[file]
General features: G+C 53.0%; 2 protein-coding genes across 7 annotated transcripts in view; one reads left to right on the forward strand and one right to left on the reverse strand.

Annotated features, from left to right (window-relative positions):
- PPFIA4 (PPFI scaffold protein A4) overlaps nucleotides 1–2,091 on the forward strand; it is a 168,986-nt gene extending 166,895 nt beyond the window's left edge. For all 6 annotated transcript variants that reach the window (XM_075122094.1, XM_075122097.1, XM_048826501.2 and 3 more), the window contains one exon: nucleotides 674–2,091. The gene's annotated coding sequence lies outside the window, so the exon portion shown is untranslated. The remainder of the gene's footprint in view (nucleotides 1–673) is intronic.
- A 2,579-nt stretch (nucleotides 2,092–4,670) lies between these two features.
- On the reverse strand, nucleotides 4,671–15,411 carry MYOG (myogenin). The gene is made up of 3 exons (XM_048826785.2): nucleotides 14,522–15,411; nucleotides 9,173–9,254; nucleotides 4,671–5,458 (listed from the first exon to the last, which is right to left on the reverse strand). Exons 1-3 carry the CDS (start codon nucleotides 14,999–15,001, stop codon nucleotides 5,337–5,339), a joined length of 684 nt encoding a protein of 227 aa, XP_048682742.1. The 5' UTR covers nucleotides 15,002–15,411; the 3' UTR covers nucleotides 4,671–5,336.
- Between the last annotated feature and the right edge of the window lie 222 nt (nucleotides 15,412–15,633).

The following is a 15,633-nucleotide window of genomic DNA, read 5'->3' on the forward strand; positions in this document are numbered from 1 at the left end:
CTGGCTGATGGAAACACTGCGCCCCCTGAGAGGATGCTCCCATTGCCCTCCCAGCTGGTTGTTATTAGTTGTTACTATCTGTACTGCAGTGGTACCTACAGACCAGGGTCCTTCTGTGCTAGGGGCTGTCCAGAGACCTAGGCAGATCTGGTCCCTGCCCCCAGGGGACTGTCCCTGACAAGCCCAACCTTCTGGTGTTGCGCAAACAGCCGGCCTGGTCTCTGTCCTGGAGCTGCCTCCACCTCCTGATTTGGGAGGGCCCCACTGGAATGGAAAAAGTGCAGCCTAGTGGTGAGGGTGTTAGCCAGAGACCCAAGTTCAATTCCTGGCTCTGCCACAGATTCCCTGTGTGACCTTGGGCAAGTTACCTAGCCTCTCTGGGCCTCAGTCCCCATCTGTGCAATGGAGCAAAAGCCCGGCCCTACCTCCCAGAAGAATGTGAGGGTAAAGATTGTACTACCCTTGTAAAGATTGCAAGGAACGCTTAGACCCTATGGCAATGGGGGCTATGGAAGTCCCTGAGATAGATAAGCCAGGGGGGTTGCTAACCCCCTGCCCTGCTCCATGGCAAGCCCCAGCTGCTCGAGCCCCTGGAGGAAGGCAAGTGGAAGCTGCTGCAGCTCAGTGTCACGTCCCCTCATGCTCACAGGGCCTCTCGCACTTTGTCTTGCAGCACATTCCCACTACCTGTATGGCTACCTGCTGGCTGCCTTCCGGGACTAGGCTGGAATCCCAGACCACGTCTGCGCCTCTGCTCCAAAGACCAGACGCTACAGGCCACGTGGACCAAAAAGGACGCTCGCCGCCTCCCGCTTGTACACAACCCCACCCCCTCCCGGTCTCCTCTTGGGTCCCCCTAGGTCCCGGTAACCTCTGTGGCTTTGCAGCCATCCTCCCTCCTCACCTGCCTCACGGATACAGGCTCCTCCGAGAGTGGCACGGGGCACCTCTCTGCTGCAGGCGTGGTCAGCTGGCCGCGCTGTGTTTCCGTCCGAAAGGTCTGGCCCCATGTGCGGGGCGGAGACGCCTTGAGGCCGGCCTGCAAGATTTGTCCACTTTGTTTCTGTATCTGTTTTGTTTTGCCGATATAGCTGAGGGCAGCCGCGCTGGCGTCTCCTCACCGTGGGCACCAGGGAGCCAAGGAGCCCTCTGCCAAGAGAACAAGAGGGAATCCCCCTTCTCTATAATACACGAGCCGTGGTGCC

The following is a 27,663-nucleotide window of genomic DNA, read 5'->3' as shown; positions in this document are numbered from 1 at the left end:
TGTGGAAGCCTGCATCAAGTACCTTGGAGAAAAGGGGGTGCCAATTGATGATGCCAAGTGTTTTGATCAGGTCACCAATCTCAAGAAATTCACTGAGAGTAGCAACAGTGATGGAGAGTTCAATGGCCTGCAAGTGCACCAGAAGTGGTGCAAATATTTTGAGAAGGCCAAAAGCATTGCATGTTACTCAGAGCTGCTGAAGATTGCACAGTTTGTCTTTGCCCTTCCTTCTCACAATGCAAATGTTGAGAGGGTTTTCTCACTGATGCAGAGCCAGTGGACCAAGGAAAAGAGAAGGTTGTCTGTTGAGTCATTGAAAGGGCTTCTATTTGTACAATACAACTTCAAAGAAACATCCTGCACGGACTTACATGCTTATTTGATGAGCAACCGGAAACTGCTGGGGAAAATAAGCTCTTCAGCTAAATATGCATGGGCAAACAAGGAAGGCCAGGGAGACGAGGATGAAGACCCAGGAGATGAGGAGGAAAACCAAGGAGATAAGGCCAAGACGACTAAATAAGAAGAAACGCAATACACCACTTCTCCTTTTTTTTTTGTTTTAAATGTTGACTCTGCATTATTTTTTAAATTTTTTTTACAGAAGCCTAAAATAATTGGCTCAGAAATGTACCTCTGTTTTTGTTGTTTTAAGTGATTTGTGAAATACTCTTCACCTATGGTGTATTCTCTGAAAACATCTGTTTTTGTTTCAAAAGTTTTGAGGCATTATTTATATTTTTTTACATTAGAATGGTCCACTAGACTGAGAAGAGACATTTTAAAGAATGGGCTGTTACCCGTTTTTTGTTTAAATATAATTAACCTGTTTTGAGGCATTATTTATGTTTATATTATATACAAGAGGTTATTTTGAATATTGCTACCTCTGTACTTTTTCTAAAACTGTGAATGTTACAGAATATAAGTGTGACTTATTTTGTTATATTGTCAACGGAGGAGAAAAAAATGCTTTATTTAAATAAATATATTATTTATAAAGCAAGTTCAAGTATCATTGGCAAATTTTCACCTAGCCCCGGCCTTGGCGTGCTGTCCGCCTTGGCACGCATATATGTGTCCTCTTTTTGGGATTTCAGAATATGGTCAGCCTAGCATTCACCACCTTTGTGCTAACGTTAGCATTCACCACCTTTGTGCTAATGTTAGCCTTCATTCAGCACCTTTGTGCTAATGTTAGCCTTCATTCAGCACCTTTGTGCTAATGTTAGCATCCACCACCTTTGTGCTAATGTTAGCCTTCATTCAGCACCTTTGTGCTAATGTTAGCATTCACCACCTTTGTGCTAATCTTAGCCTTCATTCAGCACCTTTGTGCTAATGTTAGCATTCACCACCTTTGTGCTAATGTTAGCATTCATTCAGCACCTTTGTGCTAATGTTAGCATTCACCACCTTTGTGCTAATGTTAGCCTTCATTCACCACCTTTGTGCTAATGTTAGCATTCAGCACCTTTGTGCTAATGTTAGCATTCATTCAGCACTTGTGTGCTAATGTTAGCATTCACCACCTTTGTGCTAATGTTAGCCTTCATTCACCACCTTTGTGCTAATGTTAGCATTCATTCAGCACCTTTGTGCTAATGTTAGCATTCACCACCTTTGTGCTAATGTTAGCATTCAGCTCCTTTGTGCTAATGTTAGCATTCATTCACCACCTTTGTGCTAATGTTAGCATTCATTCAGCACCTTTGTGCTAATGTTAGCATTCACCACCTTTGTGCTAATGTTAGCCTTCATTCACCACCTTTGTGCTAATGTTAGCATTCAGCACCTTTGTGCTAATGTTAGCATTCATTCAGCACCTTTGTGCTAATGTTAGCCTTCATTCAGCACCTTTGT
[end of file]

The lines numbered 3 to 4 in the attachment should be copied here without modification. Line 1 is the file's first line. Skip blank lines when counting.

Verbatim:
- PPFIA4 (PPFI scaffold protein A4) overlaps nucleotides 1–2,091 on the forward strand; it is a 168,986-nt gene extending 166,895 nt beyond the window's left edge. For all 6 annotated transcript variants that reach the window (XM_075122094.1, XM_075122097.1, XM_048826501.2 and 3 more), the window contains one exon: nucleotides 674–2,091. The gene's annotated coding sequence lies outside the window, so the exon portion shown is untranslated. The remainder of the gene's footprint in view (nucleotides 1–673) is intronic.
- A 2,579-nt stretch (nucleotides 2,092–4,670) lies between these two features.